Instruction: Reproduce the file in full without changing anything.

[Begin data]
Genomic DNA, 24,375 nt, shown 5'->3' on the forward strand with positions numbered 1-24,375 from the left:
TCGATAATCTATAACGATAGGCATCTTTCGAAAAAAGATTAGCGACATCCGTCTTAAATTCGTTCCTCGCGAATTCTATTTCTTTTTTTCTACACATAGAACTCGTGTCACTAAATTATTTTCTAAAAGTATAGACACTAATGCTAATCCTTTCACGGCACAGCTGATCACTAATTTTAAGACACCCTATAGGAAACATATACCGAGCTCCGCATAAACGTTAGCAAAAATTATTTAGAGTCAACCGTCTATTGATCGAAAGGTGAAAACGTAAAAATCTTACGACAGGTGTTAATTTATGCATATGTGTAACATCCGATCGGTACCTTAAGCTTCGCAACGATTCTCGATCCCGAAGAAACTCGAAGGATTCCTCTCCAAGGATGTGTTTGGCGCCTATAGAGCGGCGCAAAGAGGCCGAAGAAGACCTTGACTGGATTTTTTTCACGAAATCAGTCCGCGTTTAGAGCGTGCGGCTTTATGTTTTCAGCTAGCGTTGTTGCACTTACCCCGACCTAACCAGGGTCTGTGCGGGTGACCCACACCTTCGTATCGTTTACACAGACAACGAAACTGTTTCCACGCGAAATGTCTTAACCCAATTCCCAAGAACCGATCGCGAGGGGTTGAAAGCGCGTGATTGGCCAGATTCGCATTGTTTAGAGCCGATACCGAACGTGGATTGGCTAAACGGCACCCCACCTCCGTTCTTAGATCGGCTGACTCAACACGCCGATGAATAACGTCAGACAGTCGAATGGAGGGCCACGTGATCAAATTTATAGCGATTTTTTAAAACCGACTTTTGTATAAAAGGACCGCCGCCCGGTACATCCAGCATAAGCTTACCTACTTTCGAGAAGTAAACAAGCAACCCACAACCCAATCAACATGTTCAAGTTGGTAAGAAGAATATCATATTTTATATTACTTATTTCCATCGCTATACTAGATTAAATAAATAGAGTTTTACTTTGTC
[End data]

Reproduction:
Genomic DNA, 24,375 nt, shown 5'->3' on the forward strand with positions numbered 1-24,375 from the left:
TCGATAATCTATAACGATAGGCATCTTTCGAAAAAAGATTAGCGACATCCGTCTTAAATTCGTTCCTCGCGAATTCTATTTCTTTTTTTCTACACATAGAACTCGTGTCACTAAATTATTTTCTAAAAGTATAGACACTAATGCTAATCCTTTCACGGCACAGCTGATCACTAATTTTAAGACACCCTATAGGAAACATATACCGAGCTCCGCATAAACGTTAGCAAAAATTATTTAGAGTCAACCGTCTATTGATCGAAAGGTGAAAACGTAAAAATCTTACGACAGGTGTTAATTTATGCATATGTGTAACATCCGATCGGTACCTTAAGCTTCGCAACGATTCTCGATCCCGAAGAAACTCGAAGGATTCCTCTCCAAGGATGTGTTTGGCGCCTATAGAGCGGCGCAAAGAGGCCGAAGAAGACCTTGACTGGATTTTTTTCACGAAATCAGTCCGCGTTTAGAGCGTGCGGCTTTATGTTTTCAGCTAGCGTTGTTGCACTTACCCCGACCTAACCAGGGTCTGTGCGGGTGACCCACACCTTCGTATCGTTTACACAGACAACGAAACTGTTTCCACGCGAAATGTCTTAACCCAATTCCCAAGAACCGATCGCGAGGGGTTGAAAGCGCGTGATTGGCCAGATTCGCATTGTTTAGAGCCGATACCGAACGTGGATTGGCTAAACGGCACCCCACCTCCGTTCTTAGATCGGCTGACTCAACACGCCGATGAATAACGTCAGACAGTCGAATGGAGGGCCACGTGATCAAATTTATAGCGATTTTTTAAAACCGACTTTTGTATAAAAGGACCGCCGCCCGGTACATCCAGCATAAGCTTACCTACTTTCGAGAAGTAAACAAGCAACCCACAACCCAATCAACATGTTCAAGTTGGTAAGAAGAATATCATATTTTATATTACTTATTTCCATCGCTATACTAGATTAAATAAATAGAGTTTTACTTTGTC